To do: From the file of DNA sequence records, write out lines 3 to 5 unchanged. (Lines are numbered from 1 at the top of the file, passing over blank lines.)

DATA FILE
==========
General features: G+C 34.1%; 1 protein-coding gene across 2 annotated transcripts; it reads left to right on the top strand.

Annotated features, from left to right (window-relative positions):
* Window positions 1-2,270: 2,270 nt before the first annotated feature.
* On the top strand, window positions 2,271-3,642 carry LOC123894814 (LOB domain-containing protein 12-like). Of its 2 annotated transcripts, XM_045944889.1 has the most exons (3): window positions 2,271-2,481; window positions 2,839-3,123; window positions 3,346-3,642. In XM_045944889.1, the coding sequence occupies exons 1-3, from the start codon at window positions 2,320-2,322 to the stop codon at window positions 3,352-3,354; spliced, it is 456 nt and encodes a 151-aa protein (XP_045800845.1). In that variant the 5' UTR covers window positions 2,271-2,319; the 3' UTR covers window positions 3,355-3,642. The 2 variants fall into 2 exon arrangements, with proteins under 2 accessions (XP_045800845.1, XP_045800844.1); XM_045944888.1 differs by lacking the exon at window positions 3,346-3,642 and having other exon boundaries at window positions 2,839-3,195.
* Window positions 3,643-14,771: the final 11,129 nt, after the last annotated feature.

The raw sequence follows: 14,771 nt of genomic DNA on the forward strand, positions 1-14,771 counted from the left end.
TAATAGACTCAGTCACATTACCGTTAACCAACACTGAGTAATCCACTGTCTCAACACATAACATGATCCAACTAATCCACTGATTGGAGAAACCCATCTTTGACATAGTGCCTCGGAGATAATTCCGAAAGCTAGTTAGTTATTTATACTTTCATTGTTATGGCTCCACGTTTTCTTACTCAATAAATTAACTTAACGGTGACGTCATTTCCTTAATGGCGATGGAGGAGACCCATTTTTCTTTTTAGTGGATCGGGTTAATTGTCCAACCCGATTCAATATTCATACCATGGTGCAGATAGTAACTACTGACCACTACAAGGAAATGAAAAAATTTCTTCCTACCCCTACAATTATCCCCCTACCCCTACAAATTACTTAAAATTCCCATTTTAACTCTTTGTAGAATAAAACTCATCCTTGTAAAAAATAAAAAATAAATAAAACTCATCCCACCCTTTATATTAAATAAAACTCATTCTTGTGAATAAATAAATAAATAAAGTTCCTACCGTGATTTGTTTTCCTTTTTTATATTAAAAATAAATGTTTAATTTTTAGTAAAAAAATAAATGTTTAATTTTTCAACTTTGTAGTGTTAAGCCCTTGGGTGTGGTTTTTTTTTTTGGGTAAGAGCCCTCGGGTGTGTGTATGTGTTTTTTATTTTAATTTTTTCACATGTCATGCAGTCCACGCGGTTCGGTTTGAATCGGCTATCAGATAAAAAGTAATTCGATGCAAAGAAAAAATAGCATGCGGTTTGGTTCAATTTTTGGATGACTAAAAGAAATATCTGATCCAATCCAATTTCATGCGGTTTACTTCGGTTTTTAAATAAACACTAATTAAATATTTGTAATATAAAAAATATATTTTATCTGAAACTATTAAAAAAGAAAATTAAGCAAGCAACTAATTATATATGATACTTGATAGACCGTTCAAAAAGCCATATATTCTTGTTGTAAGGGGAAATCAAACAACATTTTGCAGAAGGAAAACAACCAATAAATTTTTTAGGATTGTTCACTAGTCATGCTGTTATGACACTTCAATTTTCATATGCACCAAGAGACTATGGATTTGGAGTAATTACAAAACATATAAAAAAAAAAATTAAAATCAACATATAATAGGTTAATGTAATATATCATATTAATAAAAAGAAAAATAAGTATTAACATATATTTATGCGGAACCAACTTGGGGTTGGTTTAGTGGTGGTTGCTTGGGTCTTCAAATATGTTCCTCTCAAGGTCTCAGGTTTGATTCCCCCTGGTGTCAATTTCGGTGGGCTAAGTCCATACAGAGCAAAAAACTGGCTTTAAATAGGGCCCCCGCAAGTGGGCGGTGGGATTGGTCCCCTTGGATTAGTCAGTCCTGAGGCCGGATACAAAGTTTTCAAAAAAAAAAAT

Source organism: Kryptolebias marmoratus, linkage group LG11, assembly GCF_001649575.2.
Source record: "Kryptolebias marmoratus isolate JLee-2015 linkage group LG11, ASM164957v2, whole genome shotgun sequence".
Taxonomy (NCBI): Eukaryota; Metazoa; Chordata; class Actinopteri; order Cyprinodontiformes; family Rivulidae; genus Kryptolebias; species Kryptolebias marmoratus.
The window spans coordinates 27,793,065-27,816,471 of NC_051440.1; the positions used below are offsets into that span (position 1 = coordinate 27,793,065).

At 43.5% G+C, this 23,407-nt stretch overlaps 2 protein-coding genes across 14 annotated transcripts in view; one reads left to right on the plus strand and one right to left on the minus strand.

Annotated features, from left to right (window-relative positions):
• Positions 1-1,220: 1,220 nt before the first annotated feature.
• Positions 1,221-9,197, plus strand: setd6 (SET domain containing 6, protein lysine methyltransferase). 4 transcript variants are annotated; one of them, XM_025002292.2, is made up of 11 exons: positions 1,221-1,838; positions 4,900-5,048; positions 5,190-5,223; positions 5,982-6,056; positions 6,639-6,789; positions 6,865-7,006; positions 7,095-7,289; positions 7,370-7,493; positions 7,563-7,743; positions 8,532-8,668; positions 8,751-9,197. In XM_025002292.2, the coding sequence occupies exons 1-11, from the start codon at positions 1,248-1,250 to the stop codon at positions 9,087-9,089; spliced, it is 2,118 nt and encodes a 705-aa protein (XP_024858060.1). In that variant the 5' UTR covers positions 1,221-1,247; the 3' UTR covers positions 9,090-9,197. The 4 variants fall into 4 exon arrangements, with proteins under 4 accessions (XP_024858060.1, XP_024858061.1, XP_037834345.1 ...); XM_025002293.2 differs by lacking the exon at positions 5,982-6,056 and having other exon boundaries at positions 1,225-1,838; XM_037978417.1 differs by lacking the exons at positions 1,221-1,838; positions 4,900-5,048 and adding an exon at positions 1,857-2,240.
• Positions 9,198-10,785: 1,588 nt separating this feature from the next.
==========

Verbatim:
* Window positions 1-2,270: 2,270 nt before the first annotated feature.
* On the top strand, window positions 2,271-3,642 carry LOC123894814 (LOB domain-containing protein 12-like). Of its 2 annotated transcripts, XM_045944889.1 has the most exons (3): window positions 2,271-2,481; window positions 2,839-3,123; window positions 3,346-3,642. In XM_045944889.1, the coding sequence occupies exons 1-3, from the start codon at window positions 2,320-2,322 to the stop codon at window positions 3,352-3,354; spliced, it is 456 nt and encodes a 151-aa protein (XP_045800845.1). In that variant the 5' UTR covers window positions 2,271-2,319; the 3' UTR covers window positions 3,355-3,642. The 2 variants fall into 2 exon arrangements, with proteins under 2 accessions (XP_045800845.1, XP_045800844.1); XM_045944888.1 differs by lacking the exon at window positions 3,346-3,642 and having other exon boundaries at window positions 2,839-3,195.
* Window positions 3,643-14,771: the final 11,129 nt, after the last annotated feature.